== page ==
Megalomania on the rails
Prime Minister Netanyahu has presented his grandiose plan for investments to link the periphery to the center of the country via a network of highways and railway lines over the next 20 years.
Prime Minister Benjamin Netanyahu yesterday presented to Finance Minister Yuval Steinitz and senior treasury officials his grandiose plan for investments to link the periphery to the center of the country via a network of highways and railway lines over the next 20 years. The lion's share of the costs, some NIS 50 billion, will go to the rail network, from Eilat to Kiryat Shmona, and from Haifa to Beit She'an.
This is not a serious plan, and it lacks a professional analysis of transportation needs, solid figures, operational timetables or a cost-benefit analysis.
Senior transportation experts have determined that the train is an efficient means of transport only when it solves the problem of traffic congestion as an alternative to overburdened roads; for example the rail line between Tel Aviv and Haifa, between Tel Aviv and Be'er Sheva and the commuter rail network in the packed center of the country.
But the train is highly inefficient as a solution for transportation in the periphery. There are no traffic jams there - and not enough passengers. Train stations are far from each other and it is impossible to build them in the city centers, meaning that the total travel time for train passengers can be very long.
This is the case with the Dimona-Be'er Sheva line today, which has only 80 riders a day. This is because when there is a good road connecting two cities, the public prefers to take the flexible and faster bus, or their own cars - and not the train. There is also no traffic problem on the road to Eilat, and no one will commute to work every morning from Eilat to Tel Aviv. That is why there is no need for an expensive train route instead of two or three Egged buses for the drive down south.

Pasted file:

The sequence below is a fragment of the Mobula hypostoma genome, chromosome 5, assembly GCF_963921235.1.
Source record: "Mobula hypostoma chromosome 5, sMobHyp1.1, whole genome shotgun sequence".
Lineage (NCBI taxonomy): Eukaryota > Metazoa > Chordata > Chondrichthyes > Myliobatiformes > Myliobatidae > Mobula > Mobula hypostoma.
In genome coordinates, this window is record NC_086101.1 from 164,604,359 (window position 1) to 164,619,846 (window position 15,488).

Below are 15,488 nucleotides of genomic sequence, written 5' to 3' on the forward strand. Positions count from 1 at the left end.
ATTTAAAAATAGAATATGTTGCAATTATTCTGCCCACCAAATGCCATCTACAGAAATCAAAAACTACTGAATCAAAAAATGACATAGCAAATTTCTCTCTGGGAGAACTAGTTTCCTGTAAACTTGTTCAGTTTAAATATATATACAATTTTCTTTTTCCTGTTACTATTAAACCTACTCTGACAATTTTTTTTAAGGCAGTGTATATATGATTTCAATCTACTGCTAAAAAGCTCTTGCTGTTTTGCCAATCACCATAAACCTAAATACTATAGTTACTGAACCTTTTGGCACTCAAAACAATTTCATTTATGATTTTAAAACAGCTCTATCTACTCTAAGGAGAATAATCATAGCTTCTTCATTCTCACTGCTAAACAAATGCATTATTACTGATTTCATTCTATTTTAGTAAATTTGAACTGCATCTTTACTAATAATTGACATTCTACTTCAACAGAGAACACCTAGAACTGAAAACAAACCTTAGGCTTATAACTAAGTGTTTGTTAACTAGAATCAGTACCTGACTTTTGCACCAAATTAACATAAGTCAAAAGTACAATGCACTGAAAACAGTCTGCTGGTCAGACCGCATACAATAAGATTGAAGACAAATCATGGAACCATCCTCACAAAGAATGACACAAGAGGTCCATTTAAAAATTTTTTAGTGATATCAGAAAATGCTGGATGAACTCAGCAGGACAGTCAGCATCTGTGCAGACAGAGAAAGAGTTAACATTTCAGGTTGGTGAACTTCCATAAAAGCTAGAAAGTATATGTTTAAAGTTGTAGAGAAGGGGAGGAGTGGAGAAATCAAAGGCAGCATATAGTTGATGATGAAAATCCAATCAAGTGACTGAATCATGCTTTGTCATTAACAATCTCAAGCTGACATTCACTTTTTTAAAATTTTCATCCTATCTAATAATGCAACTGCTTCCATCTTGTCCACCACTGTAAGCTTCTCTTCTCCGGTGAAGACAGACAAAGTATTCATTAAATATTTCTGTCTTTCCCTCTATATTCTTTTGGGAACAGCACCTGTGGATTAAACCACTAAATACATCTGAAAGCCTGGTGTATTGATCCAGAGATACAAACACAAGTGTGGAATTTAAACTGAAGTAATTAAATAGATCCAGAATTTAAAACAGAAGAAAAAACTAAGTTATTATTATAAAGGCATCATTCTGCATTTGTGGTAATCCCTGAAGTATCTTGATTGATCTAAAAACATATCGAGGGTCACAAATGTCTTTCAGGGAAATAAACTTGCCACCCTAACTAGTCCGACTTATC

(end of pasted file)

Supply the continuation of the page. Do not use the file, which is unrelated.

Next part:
It is appropriate to develop public transportation, but trains are appropriate only for the congested center of the country. To bring the periphery closer to the center we should invest in roads, including Route 6, the Trans-Israel Highway.
But Netanyahu is interested in public relations achievements. He understands the public's desires and knows that image is more important than essence - and investing in railroads gives a politician the image of "doing things" and vision. The train is a powerful symbol, and is much more alluring than a boring public bus line.
But we also need to do the right thing, and invest in roads and an efficient network of "green" buses running on natural gas that reaches every nook and cranny of the country efficiently and flexibly. That is the quick and proper solution for the periphery.
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